Reformer Pilates – What is the difference?

Reformer Pilates is similar yet very different to mat based Pilates. It is done using the Pilates reformer machine and is generally more intense and more dynamic than mat based Pilates as it adds resistance to the Pilates exercises via the use of the springs which form part of the machine.

The Pilates reformer is a traditional piece of Pilates equipment which looks like a bed with springs, a sliding carriage, ropes and pulleys. The origins of the Pilates reformer date back to the original Pilates studio in New York in the 1920’s and was designed by Joseph Pilates himself.

Our reformers have 5 springs and when combined can add up to a considerable resistance. Conversely, as there are five springs, using only one or two of them can provide a gentler resistance depending on the exercise and the muscle being worked.

This means that the intensity can be varied considerably from one person to the next, making it an incredibly versatile piece of equipment to use as a workout or rehab tool.

What to remember in every class:

When performing every single Pilates move, you should:

  1. Breathe correctly. Use deep breathing to target and tone your deep transverse abdominal muscles. Your inhale should expand the ribcage (diaphragm) but not the belly, which should be tight and flat as if you are wearing a corset. This helps you keep your core muscles engaged. Your tummy should be pulled in and scooped at all stage of every exercise.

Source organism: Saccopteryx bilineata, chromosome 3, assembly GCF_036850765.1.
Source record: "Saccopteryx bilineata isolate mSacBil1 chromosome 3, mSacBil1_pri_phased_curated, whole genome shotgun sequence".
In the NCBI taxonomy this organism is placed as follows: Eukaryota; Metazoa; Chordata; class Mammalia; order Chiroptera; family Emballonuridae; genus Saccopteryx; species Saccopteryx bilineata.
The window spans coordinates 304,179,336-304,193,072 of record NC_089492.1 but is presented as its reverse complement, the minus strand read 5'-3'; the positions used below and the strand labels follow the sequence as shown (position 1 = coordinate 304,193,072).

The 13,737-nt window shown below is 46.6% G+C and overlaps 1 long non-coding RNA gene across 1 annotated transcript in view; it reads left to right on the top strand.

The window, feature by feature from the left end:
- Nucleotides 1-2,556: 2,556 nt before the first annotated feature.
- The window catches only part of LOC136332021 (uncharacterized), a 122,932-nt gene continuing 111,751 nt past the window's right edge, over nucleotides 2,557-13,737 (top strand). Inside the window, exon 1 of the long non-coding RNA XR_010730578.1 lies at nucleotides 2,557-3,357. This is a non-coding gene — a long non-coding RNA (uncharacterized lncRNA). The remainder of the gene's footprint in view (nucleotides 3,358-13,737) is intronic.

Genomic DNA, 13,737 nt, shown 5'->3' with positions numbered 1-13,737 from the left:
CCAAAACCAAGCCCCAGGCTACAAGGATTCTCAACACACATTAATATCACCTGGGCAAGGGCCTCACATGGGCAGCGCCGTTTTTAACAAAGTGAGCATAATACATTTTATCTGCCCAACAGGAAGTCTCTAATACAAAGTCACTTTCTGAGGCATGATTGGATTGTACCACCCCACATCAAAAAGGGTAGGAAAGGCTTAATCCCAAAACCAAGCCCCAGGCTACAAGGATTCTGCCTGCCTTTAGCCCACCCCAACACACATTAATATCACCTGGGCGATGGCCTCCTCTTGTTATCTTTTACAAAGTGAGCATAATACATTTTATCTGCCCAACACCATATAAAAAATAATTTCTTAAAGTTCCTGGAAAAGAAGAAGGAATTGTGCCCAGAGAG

2. Shoulders should be away from your ears and retracting your shoulder blades toward the center of your spine.
  3. Properly align the spine. Your head and neck should follow the natural line of your spine at all times.
  4. Focus on every movement as if it comes from the centre of the body (your core).
  5. Practice control. Don’t use momentum to help you move. Movements should be done in a slow and controlled manner at all times.
  6. Keep your body grounded and stable. If you’re really focusing on the core, your body should be square on the carriage and you should not rock or slide in any direction during exercises that involve lying, sitting, or kneeling.
  7. Work in an appropriate range of motion. Fitness fanatics tend to try the hardest options, even when they haven’t truly mastered the basics with proper form. Similarly, wanting to work harder, many people will work in larger ranges of motion, but aren’t able to keep their torso stable (point #6 above) when doing so. Only work to a level that allows you to maintain all of the points above.